Compound words for Starters

If there is one thing that I enjoy teaching to my YL is definitely compound nouns. I like to think about them as two pieces of a jigsaw that when you put them together, you can create a new word. Here is a lesson plan and a set of worksheets that I came up with for Cambridge Starters.

It’s been some time since I posted a lesson plan for YL and this one feels more like a treat than a chore. I’ve made a list of 12 compound nouns that your little starters should know by the end of the course. All of the words were gathered from the official Cambridge wordlist for Starters. This is why this lesson plan is probably the best to do in the second year of teaching Starters or towards the end of the course when all the vocabulary is already presented.

This lesson consists of a lesson plan, compound nouns worksheet, compound nouns flashcards and a memory card game. All of them are available to download for free below at the end of the post. If you are interested in a complete set of worksheets on compound words for Starters, you can download them from my Teachers pay Teachers store.

The class can be started by drawing a raincloud and a bow. Students should be able to guess the meaning of the two words and put them together in a math equation style to create a rainbow. As a revision, you can play The rainbow song (or any other that your students are familiar with) and go over the colours. If you have more time to spend, you can ask your students to draw their own rainbows and decorate the classroom!

Then you can move on to the flashcards. There are so many different games that you can play with flashcards! My all-time favourite is starting by modelling and drilling the pronunciation. Then I move on to the flashcard flash race! I show the flashcards for less than one second at a time and my students need to race to name the flashcards in the shortest time possible. It is quite competitive so you must be careful and play it only with the kids who know how to lose.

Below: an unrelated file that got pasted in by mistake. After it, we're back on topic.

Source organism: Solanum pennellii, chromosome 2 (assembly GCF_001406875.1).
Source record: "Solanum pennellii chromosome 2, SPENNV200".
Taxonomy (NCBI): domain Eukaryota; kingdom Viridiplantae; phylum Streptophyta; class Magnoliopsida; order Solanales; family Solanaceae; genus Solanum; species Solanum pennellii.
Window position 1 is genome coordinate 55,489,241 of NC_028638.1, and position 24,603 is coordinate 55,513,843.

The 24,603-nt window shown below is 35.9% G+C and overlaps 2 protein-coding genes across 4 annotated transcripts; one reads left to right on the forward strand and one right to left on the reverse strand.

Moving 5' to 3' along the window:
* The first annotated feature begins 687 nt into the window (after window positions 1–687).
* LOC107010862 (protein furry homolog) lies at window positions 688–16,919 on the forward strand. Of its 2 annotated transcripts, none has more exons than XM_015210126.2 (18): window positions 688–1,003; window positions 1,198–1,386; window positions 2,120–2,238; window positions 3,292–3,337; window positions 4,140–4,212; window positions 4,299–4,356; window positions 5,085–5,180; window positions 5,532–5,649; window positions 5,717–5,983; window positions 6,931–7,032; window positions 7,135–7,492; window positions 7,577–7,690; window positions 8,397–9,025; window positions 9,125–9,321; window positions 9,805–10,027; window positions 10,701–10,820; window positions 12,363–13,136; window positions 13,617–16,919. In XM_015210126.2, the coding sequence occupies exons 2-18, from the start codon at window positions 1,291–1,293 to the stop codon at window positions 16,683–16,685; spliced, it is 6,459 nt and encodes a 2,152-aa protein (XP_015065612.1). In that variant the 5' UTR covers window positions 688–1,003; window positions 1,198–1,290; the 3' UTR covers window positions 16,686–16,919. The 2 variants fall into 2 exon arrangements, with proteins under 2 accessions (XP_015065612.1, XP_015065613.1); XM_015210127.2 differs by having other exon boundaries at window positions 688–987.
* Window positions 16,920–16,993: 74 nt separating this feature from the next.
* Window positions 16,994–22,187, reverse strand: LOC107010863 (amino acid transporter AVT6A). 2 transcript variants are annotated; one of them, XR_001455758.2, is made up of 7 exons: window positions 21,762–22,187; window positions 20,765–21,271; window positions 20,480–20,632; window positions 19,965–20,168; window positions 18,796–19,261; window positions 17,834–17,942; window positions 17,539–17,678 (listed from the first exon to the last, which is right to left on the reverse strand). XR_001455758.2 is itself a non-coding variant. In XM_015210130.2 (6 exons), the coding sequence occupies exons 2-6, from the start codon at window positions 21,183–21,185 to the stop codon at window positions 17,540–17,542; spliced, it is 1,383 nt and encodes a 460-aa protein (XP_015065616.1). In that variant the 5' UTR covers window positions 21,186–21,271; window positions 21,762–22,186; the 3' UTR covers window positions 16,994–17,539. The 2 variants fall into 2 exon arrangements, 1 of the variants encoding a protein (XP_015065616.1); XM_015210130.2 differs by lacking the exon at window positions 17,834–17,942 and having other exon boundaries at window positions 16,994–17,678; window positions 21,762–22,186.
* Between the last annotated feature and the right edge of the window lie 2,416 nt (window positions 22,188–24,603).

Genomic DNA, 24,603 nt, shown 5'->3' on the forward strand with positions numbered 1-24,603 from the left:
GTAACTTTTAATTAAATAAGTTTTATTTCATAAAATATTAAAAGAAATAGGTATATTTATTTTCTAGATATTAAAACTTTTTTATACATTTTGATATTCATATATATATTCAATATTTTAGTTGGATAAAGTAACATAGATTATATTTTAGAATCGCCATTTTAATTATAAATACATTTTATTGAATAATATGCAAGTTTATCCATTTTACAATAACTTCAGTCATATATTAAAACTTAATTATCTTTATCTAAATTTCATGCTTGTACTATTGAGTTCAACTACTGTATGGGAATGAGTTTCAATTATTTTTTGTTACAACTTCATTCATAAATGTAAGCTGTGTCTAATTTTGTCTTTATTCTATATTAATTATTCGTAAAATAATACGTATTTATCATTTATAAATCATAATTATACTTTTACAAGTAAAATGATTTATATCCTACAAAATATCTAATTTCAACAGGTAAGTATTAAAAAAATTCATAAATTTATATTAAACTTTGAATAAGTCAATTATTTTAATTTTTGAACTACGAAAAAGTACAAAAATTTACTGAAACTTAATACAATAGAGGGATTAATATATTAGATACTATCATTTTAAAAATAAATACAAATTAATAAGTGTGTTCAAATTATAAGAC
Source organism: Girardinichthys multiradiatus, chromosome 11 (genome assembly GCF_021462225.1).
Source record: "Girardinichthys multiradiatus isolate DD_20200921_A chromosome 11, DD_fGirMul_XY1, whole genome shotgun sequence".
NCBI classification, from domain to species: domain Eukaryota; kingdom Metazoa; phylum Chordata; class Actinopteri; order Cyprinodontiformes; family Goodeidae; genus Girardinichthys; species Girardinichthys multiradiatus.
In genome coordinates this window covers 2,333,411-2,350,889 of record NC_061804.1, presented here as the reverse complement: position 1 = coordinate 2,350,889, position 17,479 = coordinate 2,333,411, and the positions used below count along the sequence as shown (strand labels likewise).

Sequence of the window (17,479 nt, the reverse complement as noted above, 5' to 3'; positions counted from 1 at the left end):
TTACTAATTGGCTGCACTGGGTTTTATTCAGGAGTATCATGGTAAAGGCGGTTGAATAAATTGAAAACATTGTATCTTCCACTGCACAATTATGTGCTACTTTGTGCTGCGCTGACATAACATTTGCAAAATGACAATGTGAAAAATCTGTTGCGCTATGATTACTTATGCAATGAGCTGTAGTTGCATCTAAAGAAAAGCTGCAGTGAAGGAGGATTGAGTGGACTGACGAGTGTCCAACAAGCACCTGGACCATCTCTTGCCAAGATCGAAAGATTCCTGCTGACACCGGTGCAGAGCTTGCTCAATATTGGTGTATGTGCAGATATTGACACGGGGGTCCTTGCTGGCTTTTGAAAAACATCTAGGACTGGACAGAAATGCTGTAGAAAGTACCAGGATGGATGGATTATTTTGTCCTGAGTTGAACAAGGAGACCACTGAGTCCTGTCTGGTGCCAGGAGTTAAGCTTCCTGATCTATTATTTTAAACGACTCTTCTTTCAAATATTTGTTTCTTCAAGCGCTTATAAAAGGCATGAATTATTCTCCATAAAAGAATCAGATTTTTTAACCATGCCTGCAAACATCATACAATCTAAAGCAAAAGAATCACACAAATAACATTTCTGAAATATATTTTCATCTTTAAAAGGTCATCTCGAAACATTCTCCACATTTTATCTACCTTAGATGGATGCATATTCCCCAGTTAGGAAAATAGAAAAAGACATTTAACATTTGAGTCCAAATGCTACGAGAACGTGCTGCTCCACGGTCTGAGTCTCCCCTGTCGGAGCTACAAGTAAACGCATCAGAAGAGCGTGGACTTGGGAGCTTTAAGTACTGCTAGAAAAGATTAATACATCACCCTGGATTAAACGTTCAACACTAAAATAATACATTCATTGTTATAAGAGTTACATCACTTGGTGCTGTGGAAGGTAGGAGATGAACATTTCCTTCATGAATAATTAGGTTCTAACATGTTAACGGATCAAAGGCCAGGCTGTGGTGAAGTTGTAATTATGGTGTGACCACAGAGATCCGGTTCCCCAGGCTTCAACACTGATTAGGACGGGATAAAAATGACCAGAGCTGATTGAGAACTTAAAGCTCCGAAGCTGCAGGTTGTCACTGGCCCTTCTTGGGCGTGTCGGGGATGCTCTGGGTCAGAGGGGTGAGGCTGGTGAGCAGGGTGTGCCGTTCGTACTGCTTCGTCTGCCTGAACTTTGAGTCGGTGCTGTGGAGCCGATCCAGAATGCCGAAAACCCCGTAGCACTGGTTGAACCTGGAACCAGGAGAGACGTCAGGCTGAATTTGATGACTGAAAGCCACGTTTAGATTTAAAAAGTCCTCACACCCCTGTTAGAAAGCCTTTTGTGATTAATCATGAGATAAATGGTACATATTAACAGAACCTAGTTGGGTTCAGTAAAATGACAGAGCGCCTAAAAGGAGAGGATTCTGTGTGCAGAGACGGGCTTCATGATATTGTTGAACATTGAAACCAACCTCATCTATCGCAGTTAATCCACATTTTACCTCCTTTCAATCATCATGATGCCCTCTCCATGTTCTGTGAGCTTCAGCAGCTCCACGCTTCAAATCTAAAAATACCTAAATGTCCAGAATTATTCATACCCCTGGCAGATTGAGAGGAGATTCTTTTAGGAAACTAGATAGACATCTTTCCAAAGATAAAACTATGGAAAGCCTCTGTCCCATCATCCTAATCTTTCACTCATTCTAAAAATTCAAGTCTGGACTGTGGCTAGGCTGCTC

The first game was without the compound words. Now you can add the compound words and using the math equations put two words that make the ultimate word. You can put these words on the board and either use the labels or label them yourself. This will be useful to have on display for the next part of the class.

Your students can sit down now for a bit and do just a little bit of reading and writing. The first exercise deals with reading instructions and colouring the objects accordingly. By using the example from the board (if necessary), ask your students to connect two words that make compound words. In the end, ask your students to write the new words and draw them!

Then it’s time for a stirrer! You can hide some of the memory cards and ask your students to walk around the classroom, find and name them. Just make sure that you didn’t lose any pieces along the way! (If you’re worried that this may happen, either skip this part or have a second set of cards on you.) Once all the cards are found, put them on a table or the floor face down. Now it’s time to play some memory. Students should match two words that make a compound noun. They’re colour-coded making it easier to locate and remember the cards.

The class ends with each student taking two words at random (flashcards or memory cards) and putting them together to make their own compound words that they can write down and draw! This can be a creative task that can yield interesting results worth sharing with the rest of the school.

Hope you enjoyed some of my ideas and you’ll find them helpful for your lesson on compound words. Click the link below to download the files for free. Happy teaching!

One thought on “Compound words for Starters

  1. Pingback: Adapting lesson plans to other levels – Joanna's ESL

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